The U.S. v Nosal case encompasses David Nosal, who resigned from a company and later allegedly tried to start a competing business by convincing three former colleagues to download a confidential client database in violation of his former company's policy. The government indicted Nosal on numerous violations of the CFAA, arguing that although Nosal’s coworkers had authorization to access the confidential database, they had exceeded authorized access by subsequently misusing this information. Subsequently Nosal sought a dismissal of the case, and a district court agreed after citing the 9th Circuit’s precedent in LVRC Holdings LLC v. Brekka.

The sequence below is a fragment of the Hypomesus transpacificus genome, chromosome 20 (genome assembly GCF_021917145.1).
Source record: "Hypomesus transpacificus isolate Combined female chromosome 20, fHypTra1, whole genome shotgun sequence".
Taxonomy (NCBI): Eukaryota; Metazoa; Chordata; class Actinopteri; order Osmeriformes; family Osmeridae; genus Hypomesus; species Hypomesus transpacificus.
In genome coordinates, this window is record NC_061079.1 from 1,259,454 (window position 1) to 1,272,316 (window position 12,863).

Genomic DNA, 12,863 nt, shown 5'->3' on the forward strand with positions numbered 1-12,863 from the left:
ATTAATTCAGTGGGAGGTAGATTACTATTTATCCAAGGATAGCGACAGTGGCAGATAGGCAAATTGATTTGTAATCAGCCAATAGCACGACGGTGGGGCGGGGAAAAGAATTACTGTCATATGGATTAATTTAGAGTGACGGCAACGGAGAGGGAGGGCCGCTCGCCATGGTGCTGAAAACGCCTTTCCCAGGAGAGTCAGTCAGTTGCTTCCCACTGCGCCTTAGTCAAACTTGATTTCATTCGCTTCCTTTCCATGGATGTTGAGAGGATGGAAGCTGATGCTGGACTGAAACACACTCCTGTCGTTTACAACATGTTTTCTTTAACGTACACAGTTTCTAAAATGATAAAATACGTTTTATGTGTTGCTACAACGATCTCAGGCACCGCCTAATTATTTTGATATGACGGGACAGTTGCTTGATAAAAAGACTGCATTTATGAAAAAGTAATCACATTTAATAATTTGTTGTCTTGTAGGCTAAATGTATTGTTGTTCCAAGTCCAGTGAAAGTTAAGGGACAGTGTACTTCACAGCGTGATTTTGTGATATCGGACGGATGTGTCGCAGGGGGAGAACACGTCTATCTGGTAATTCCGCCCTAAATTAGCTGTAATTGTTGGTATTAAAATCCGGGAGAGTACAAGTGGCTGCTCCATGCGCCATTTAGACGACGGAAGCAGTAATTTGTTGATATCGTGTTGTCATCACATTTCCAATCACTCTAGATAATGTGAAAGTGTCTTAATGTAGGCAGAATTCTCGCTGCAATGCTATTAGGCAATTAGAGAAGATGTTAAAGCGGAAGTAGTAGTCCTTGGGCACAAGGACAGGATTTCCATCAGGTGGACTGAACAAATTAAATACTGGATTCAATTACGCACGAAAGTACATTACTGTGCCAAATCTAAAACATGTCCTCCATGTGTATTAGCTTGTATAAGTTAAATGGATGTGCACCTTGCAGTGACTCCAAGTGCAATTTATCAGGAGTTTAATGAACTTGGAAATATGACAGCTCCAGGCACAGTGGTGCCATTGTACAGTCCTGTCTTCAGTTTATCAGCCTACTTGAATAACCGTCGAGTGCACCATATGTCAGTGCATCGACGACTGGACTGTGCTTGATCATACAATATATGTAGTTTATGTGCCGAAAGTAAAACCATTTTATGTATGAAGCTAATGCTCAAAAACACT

In the similar Brekka case Robert posits that, the Brekka references aren’t confined to one side. “Both the majority and the dissent rely on Brekka,” he says, “in the case of the majority, saying that the [Nosal] indictment should be dismissed, and the dissent, saying it should be upheld.” In its most recent opinion, the 9th Circuit returned to its Brekka position and took a narrow interpretation of what constitutes “unauthorized access.” Under the new standard, if employees have access to any information they can reach without “the circumvention of technological access barriers,” it is fair game.